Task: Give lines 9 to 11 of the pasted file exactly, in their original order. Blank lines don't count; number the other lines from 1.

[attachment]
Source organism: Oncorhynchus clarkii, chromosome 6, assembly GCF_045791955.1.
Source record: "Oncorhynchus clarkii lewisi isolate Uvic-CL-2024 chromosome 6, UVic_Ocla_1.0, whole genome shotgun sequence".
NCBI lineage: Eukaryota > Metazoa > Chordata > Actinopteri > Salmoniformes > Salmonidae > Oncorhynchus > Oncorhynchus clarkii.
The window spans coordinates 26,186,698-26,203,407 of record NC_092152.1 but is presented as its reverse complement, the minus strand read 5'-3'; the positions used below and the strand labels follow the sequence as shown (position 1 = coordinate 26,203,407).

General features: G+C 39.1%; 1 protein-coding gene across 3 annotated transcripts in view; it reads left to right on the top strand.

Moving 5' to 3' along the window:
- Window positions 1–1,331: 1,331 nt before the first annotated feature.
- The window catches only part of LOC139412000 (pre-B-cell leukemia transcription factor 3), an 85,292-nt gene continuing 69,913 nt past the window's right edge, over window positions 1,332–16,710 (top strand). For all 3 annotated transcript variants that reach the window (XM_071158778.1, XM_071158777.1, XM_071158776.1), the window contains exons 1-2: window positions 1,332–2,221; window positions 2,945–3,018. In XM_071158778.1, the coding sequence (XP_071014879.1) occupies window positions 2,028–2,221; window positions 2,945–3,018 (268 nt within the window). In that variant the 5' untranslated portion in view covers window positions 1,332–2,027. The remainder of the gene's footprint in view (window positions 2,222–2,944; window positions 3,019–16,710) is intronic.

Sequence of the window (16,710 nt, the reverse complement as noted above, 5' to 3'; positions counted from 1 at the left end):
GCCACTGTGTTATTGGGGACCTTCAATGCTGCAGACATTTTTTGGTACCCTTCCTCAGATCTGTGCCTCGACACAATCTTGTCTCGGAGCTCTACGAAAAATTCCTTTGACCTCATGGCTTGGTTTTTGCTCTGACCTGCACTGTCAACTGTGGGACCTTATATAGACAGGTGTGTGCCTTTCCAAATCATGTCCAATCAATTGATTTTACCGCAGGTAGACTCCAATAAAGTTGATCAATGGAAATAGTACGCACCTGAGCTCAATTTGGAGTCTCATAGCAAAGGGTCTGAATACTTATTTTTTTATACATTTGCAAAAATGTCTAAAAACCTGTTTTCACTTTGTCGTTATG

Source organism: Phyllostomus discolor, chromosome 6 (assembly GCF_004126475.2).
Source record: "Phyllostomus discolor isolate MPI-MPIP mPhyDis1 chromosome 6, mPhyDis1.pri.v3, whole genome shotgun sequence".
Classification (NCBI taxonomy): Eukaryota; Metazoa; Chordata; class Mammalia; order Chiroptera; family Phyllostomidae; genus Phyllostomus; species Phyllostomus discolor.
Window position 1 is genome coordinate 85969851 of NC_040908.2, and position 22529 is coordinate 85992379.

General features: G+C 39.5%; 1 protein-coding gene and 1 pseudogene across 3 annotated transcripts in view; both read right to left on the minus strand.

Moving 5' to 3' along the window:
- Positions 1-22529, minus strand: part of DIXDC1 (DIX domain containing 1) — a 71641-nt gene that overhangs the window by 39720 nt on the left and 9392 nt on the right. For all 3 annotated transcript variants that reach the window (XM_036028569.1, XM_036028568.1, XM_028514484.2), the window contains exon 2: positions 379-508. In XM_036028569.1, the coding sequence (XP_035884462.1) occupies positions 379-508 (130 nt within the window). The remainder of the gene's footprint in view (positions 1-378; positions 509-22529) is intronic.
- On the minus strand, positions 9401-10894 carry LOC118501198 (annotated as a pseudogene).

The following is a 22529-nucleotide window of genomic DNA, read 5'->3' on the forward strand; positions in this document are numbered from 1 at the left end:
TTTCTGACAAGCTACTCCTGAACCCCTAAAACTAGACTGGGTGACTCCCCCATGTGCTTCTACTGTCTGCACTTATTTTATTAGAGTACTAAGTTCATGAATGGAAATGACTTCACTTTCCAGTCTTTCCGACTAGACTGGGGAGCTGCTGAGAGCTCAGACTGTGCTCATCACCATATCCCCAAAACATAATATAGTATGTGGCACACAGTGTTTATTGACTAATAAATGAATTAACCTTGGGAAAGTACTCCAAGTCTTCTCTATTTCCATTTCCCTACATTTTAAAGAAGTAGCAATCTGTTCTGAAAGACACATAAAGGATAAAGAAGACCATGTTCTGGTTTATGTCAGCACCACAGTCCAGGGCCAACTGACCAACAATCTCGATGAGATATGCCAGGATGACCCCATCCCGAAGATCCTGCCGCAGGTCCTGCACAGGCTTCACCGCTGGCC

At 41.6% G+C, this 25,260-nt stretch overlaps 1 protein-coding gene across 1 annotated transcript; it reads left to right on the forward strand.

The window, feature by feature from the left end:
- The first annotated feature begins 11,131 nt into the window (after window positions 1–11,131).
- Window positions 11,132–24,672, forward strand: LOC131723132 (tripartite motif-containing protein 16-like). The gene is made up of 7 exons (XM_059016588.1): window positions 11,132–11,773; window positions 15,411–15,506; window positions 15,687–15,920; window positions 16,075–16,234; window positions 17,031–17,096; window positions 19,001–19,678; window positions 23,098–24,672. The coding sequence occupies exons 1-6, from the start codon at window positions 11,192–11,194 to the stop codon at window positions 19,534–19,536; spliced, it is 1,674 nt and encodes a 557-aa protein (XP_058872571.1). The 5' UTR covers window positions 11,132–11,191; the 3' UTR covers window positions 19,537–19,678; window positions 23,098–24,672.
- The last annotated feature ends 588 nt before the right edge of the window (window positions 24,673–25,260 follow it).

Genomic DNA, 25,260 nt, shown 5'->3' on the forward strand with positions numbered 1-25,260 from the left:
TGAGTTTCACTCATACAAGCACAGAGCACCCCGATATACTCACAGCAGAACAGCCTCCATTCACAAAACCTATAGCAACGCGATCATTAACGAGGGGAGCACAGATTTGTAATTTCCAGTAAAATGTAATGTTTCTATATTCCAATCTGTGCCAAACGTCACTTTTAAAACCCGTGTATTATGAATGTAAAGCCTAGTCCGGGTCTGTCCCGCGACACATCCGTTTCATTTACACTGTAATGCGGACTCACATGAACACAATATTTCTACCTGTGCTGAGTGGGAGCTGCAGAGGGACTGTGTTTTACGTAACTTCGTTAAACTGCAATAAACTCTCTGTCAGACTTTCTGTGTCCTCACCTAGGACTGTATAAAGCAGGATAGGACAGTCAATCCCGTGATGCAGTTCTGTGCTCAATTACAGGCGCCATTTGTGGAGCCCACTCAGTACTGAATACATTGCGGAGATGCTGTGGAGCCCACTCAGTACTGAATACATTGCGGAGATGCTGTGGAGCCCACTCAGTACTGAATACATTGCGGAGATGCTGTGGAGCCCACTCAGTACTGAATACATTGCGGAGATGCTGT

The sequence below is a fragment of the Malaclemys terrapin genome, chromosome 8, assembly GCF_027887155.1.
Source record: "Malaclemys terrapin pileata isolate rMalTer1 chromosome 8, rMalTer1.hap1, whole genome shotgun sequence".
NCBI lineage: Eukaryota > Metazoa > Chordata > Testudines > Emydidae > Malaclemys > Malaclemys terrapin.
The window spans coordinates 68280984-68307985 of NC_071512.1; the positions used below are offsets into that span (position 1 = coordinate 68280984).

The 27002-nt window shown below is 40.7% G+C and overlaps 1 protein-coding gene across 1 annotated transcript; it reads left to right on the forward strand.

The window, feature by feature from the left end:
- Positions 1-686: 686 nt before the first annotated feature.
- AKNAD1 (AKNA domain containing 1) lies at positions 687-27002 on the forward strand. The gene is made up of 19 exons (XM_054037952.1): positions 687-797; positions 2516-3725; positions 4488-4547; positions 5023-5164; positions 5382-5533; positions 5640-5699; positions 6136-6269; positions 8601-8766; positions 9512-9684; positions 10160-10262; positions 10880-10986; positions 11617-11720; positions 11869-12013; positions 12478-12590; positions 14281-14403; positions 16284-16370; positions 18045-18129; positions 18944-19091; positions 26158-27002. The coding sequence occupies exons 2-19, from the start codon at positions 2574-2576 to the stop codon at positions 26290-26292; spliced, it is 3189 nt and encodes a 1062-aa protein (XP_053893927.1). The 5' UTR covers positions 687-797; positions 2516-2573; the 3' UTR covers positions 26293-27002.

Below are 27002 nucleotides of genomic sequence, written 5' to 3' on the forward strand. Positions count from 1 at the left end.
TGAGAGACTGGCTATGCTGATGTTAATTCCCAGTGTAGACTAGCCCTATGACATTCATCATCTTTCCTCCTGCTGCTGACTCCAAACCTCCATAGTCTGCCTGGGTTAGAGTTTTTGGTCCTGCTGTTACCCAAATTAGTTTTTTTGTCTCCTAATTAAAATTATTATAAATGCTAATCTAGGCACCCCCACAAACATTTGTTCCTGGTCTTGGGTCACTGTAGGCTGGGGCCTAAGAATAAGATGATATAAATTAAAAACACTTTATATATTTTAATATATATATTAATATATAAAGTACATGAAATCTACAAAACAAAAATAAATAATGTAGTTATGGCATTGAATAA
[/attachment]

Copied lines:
Sequence of the window (16,710 nt, the reverse complement as noted above, 5' to 3'; positions counted from 1 at the left end):
GCCACTGTGTTATTGGGGACCTTCAATGCTGCAGACATTTTTTGGTACCCTTCCTCAGATCTGTGCCTCGACACAATCTTGTCTCGGAGCTCTACGAAAAATTCCTTTGACCTCATGGCTTGGTTTTTGCTCTGACCTGCACTGTCAACTGTGGGACCTTATATAGACAGGTGTGTGCCTTTCCAAATCATGTCCAATCAATTGATTTTACCGCAGGTAGACTCCAATAAAGTTGATCAATGGAAATAGTACGCACCTGAGCTCAATTTGGAGTCTCATAGCAAAGGGTCTGAATACTTATTTTTTTATACATTTGCAAAAATGTCTAAAAACCTGTTTTCACTTTGTCGTTATG

Source organism: Phyllostomus discolor, chromosome 6 (assembly GCF_004126475.2).